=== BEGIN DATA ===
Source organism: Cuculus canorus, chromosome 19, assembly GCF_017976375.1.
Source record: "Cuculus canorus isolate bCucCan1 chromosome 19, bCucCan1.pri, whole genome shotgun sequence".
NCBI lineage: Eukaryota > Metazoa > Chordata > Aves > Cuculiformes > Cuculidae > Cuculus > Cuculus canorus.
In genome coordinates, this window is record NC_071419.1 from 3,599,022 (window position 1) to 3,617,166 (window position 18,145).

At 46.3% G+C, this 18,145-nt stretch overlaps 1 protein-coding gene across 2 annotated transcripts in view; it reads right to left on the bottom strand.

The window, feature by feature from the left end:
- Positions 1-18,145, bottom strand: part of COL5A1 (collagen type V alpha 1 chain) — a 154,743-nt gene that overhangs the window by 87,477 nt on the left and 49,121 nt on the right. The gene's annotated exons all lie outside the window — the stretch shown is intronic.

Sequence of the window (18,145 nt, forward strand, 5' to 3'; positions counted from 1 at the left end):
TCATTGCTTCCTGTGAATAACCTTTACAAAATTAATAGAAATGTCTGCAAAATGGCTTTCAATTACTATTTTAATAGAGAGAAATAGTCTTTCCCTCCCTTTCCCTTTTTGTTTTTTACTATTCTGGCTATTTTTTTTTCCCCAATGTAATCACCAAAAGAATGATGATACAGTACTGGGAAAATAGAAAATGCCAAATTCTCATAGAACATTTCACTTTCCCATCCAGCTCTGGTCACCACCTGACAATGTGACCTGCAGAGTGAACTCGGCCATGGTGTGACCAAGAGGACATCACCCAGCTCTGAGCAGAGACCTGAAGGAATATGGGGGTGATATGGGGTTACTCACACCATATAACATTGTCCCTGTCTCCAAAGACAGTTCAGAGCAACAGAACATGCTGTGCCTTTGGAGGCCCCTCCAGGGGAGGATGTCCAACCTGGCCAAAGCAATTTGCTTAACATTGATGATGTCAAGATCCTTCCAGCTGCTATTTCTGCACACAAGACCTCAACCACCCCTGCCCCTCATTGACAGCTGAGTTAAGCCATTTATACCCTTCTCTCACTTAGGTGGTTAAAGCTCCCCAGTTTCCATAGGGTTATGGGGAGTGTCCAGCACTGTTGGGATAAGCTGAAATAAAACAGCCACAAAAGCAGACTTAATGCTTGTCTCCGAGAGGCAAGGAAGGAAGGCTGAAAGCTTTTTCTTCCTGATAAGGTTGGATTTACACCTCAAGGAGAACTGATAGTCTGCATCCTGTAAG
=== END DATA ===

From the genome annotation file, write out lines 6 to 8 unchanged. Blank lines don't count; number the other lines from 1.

The window, feature by feature from the left end:
- Positions 1-18,145, bottom strand: part of COL5A1 (collagen type V alpha 1 chain) — a 154,743-nt gene that overhangs the window by 87,477 nt on the left and 49,121 nt on the right. The gene's annotated exons all lie outside the window — the stretch shown is intronic.

Sequence of the window (18,145 nt, forward strand, 5' to 3'; positions counted from 1 at the left end):